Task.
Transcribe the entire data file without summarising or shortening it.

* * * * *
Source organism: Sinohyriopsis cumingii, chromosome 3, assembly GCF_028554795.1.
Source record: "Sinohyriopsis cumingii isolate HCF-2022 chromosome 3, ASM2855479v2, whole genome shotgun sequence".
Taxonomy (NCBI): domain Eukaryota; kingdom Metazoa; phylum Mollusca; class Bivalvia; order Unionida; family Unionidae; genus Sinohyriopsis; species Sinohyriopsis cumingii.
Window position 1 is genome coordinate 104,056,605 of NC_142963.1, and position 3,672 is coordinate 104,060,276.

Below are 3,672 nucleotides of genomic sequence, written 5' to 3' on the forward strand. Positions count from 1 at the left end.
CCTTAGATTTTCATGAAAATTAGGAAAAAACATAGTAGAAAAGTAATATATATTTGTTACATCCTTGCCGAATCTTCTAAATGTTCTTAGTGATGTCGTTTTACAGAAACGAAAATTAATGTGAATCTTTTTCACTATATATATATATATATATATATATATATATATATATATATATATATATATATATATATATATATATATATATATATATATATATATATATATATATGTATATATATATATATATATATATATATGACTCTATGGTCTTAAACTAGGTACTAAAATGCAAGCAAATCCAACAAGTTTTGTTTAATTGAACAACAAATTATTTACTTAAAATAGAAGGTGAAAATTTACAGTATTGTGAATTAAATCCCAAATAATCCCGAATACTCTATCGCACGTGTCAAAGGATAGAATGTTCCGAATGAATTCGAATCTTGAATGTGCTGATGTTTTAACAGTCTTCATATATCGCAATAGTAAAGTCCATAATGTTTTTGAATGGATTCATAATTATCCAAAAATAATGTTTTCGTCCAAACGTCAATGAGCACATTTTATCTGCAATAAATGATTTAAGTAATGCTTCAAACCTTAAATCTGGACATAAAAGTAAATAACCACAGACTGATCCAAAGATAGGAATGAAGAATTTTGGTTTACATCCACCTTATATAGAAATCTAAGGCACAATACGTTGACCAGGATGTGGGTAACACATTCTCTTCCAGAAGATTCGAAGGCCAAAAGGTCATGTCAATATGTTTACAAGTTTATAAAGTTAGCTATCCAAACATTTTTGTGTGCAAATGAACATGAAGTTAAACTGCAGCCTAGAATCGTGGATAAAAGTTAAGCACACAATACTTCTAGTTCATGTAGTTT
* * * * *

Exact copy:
Source organism: Sinohyriopsis cumingii, chromosome 3, assembly GCF_028554795.1.
Source record: "Sinohyriopsis cumingii isolate HCF-2022 chromosome 3, ASM2855479v2, whole genome shotgun sequence".
Taxonomy (NCBI): domain Eukaryota; kingdom Metazoa; phylum Mollusca; class Bivalvia; order Unionida; family Unionidae; genus Sinohyriopsis; species Sinohyriopsis cumingii.
Window position 1 is genome coordinate 104,056,605 of NC_142963.1, and position 3,672 is coordinate 104,060,276.

Below are 3,672 nucleotides of genomic sequence, written 5' to 3' on the forward strand. Positions count from 1 at the left end.
CCTTAGATTTTCATGAAAATTAGGAAAAAACATAGTAGAAAAGTAATATATATTTGTTACATCCTTGCCGAATCTTCTAAATGTTCTTAGTGATGTCGTTTTACAGAAACGAAAATTAATGTGAATCTTTTTCACTATATATATATATATATATATATATATATATATATATATATATATATATATATATATATATATATATATATATATATATATATATATATATATATATGTATATATATATATATATATATATATATGACTCTATGGTCTTAAACTAGGTACTAAAATGCAAGCAAATCCAACAAGTTTTGTTTAATTGAACAACAAATTATTTACTTAAAATAGAAGGTGAAAATTTACAGTATTGTGAATTAAATCCCAAATAATCCCGAATACTCTATCGCACGTGTCAAAGGATAGAATGTTCCGAATGAATTCGAATCTTGAATGTGCTGATGTTTTAACAGTCTTCATATATCGCAATAGTAAAGTCCATAATGTTTTTGAATGGATTCATAATTATCCAAAAATAATGTTTTCGTCCAAACGTCAATGAGCACATTTTATCTGCAATAAATGATTTAAGTAATGCTTCAAACCTTAAATCTGGACATAAAAGTAAATAACCACAGACTGATCCAAAGATAGGAATGAAGAATTTTGGTTTACATCCACCTTATATAGAAATCTAAGGCACAATACGTTGACCAGGATGTGGGTAACACATTCTCTTCCAGAAGATTCGAAGGCCAAAAGGTCATGTCAATATGTTTACAAGTTTATAAAGTTAGCTATCCAAACATTTTTGTGTGCAAATGAACATGAAGTTAAACTGCAGCCTAGAATCGTGGATAAAAGTTAAGCACACAATACTTCTAGTTCATGTAGTTT